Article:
Item description for Inside a Cutter's Mind: Understanding and Helping Those Who Self-Injure (TH1NK) by Jerusha Clark & Earl Henslin...
Overview Shedding light on a very dark condition, a unique resource delivers hope to victims, who engage in a shocking physical expression of extreme emotional and spiritual trauma, and their loved ones. Original.
Publishers Description Cutting is a practice that has crossed age and gender lines. It's not just depressed teens who inflict injury on themselves--it can be anyone dealing with overwhelming feelings. This book explores the complex issue of cutting without offering any pat or simple fixes. It examines the psychology of, the feelings of anger and despair behind it, and the counseling resources that can help. This book is a great tool to help those who engage in cutting, pastors who want to learn more, or those who need to understand someone who practices self injury.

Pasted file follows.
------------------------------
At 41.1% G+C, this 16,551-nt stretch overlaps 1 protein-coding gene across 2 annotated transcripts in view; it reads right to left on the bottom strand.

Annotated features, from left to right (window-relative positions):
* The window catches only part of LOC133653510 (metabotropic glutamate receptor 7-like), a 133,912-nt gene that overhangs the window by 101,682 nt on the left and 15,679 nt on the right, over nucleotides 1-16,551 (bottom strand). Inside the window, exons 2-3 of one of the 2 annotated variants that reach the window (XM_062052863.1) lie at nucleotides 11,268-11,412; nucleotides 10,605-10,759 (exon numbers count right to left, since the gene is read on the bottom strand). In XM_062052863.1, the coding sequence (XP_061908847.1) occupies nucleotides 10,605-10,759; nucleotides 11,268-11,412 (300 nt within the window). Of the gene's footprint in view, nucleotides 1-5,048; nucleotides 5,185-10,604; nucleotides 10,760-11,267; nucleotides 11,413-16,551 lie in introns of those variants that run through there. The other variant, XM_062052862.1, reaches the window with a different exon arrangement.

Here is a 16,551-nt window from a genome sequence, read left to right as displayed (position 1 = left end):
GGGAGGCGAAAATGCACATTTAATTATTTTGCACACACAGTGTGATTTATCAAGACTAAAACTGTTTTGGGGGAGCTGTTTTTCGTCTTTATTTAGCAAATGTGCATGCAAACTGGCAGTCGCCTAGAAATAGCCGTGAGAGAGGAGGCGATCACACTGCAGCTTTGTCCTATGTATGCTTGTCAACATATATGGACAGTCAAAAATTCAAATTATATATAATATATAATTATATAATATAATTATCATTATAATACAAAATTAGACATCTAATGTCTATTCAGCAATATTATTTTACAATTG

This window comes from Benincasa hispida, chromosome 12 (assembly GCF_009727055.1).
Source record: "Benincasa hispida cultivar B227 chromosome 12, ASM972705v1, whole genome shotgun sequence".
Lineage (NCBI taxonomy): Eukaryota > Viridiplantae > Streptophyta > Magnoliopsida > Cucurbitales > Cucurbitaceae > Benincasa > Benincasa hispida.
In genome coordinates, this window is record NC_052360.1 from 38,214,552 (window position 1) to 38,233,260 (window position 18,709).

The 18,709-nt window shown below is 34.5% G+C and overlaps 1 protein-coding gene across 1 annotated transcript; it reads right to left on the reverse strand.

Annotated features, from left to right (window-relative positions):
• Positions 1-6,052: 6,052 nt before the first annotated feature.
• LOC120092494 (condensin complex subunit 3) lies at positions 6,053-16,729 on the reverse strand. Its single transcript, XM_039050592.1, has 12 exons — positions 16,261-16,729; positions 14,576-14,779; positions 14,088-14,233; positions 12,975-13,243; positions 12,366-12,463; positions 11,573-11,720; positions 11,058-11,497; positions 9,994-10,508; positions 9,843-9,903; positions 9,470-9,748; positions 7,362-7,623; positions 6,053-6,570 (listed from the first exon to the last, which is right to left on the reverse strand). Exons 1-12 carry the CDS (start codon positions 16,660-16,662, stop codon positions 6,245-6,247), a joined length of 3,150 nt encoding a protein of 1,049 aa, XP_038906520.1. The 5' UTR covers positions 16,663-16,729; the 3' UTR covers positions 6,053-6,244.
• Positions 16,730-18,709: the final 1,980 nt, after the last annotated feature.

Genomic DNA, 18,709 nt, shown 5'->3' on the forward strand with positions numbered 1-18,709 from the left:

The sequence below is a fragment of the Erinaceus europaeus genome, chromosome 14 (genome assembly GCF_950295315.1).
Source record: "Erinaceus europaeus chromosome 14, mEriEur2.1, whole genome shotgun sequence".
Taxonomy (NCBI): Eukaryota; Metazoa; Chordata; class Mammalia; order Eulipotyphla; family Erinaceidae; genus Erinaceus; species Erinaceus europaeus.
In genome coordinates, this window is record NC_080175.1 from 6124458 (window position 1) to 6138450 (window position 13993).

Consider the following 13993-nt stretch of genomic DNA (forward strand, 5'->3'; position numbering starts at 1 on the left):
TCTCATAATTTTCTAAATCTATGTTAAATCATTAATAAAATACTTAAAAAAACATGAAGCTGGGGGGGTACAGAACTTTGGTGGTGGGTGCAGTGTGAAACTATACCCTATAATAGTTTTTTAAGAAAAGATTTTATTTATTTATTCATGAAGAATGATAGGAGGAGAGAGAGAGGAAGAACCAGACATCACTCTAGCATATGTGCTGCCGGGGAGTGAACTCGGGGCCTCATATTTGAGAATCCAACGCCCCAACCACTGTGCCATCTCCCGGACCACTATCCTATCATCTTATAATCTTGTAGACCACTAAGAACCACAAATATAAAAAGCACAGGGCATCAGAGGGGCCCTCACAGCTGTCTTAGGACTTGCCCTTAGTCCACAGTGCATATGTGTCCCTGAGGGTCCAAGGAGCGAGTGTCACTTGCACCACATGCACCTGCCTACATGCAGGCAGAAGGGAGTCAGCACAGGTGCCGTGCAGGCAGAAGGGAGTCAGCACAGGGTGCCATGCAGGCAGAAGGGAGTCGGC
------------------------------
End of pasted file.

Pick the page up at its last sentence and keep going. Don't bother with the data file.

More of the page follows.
Community Description It is estimated that millions of young people engage in some form of self-injury, a shocking physical expression of extreme emotional and spiritual trauma. Because it's so misunderstood, "cutting" has often been reduced to little more than a bid for attention or an adolescent phase. But this behavior should never be taken lightly, as it points to a problem much deeper than what we see.
Jerusha Clark, with Dr. Earl Henslin, tackles one of the most disturbing trends among teens today. Drawing from a rich source of research and interviews, Jerusha explores a complex problem with no easy solution. With an empathetic ear and compassionate voice, she brings light to a very dark condition and delivers hope to victims and their loved ones.
Please Note, Community Descriptions and notes are submitted by our shoppers, and are not guaranteed for accuracy.
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Est. Packaging Dimensions: Length: 8.28" Width: 5.53" Height: 0.65" Weight: 0.55 lbs.
Release Date Mar 1, 2007
Publisher NAV PRESS #111